How To Repair Calcaneal Step Deformities
- Volume 15 - Issue 3 - March 2002
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Using a posterior splint or night brace along with heel lifts has also proven helpful. To help control excessive frontal plane motions of the heel, emphasize deep heel cups (14 to 16 mm) within the orthotic devices. Using prefabricated soft heel cups may also reduce irritation and limit motion of the heel bone within the shoe. NSAIDS, regular use of heat in the morning and ice in the evening, along with physical therapy modalities, have also proven helpful in many cases. I do not advocate the use of corticosteroid injections for calcaneal step deformities as there have been repeated cases of Achilles atrophy, which may lead to spontaneous rupture.
Step-By-Step Surgical Tips
Despite conservative care, results are often discouraging in athletes. I am now performing the extracorporeal shock wave therapy for Achilles insertional pain, but long-term results are pending. In a previous Podiatry Today article (see “Surgical Solutions For Treating Posterior Heel Deformities,” January 2001, pg. 23-26), I described the surgical procedure for the Keck & Kelly osteotomy.2 I reiterate that for patients who have a long horizontal calcaneus and/or those who have a high calcaneal inclination, you must consider performing the calcaneal osteotomy. This reduces the posterior tilt of the calcaneus, preventing Achilles irritation and subsequent pain recurrence.
After treating numerous retrocalcaneal exostoses through various surgical approaches, I favor a straight linear longitudinal midline incision. Begin approximately 1 cm above the posterior superior prominence of the calcaneus and extend the incision to the distal aspect of the calcaneus. Deepen the incision down to the level of the paratenon overlying the Achilles. Sometimes the paratenon is frayed due to the bony prominence of the calcaneal step or chronic synovitis. Meticulously dissect the paratenon and save it for closure.
The deep incision is straight to bone, parallel with the initial incision. At this time, sharply dissect the tendon from the bone medially and laterally with a scalpel or key elevator. Using an osteotome and mallet, chisel redundant bone off laterally, including the calcaneal step deformity. Perform the same step medially.
It is important to smooth out the posterior surface of the calcaneus to allow for a new insertional surface for tenodesis. It is also important to maintain the Achilles attachments, distal medial and distal lateral, below the calcaneal step deformity area.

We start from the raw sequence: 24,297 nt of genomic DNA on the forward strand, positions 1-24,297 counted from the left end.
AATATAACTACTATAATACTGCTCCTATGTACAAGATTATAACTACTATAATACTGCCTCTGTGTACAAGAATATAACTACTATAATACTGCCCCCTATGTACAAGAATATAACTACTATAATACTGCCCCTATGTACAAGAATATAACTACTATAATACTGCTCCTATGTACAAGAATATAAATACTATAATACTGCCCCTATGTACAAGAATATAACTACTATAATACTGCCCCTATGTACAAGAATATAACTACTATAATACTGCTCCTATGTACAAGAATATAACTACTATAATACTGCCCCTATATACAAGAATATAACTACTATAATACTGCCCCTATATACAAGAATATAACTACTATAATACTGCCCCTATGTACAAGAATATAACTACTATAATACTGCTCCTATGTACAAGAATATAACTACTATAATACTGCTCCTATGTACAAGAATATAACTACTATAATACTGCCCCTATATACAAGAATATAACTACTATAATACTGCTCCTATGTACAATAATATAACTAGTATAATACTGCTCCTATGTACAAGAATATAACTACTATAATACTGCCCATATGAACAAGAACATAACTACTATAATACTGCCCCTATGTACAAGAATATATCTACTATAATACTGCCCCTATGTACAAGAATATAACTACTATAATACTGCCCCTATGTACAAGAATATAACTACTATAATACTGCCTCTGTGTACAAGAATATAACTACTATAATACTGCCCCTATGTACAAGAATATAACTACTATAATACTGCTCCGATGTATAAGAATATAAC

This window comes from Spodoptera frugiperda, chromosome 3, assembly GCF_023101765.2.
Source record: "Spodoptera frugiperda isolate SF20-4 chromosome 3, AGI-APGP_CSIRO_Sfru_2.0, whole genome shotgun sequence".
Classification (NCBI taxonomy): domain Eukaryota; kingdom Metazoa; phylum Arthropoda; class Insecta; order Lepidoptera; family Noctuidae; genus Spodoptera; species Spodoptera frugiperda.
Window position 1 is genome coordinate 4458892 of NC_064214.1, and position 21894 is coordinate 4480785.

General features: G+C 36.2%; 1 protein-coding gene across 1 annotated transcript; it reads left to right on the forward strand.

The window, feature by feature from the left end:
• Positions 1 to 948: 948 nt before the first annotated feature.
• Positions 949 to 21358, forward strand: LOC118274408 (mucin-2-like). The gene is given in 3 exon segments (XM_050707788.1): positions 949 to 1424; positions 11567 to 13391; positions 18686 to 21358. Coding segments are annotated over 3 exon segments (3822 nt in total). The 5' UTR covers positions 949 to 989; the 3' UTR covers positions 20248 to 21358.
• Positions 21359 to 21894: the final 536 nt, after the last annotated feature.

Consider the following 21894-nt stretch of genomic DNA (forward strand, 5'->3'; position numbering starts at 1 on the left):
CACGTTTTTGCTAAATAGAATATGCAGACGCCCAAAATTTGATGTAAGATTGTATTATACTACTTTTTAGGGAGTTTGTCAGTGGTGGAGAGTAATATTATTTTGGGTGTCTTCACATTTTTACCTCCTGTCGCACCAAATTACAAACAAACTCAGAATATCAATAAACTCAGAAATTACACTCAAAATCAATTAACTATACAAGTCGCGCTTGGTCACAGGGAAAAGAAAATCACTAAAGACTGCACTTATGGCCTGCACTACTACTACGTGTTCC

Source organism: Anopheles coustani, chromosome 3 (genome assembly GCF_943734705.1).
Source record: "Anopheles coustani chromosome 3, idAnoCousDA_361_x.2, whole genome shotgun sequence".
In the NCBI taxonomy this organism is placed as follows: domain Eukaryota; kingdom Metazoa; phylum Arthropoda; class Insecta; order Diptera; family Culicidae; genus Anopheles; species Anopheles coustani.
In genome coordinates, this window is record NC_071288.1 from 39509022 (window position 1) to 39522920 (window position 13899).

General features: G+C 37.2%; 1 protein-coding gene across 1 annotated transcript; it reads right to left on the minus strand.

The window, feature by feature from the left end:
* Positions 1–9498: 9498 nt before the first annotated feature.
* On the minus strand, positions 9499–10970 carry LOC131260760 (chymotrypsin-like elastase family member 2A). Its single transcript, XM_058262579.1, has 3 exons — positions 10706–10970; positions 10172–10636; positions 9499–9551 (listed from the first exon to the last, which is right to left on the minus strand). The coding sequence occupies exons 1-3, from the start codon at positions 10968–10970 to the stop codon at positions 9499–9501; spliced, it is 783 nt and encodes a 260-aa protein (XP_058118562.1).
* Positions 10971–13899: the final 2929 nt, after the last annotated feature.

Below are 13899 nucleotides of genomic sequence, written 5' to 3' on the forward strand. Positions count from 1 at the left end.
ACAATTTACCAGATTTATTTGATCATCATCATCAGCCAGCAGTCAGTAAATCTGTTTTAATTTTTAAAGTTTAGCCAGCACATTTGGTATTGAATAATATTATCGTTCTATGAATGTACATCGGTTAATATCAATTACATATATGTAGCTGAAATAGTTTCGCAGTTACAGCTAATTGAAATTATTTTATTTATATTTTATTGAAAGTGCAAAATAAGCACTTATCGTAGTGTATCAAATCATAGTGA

Proceed to palpate the posterior superior prominence of the calcaneus. Most of the time I resect any prominent portion of the Haglund’s deformity. Use an osteotome and mallet from lateral to medial and rasp the remaining bone smooth to prevent irritation of the Achilles tendons. Intraoperatively, I have been aggressive in removing a large portion of the posterior superior prominence of the calcaneus without any detrimental effects. You should certainly be aware to stay well posterior to the posterior process of the talus so as not invade the posterior subtalar joint. Also look for a retrocalcaneal bursal sac, which is located just superior to the bone you just removed. If present and abnormal, remove the bursa.
Lastly, examine the Achilles tendon. Palpate for any nodules and look for any frayed or damaged portions of the tendon. Remove any abnormalities. If necessary, you may thin the tendon when it is fibrotic in appearance.
At this point, irrigate the surgical site well with sterile saline solution and examine the tendon again for intra-Achilles calcification and check the bone for rough areas that may irritate the Achilles tendon.
Two or three bone anchors are placed within the distal insertional area at the posterior calcaneus. I prefer to use the Mitek super anchors or Wright Medical Anchorlok 3.5 mm tendon anchoring devices. While two are adequate, I use three anchors for heavier set individuals. The anchors have size 0 non-absorbable suture to firmly hold the Achilles onto the calcaneus.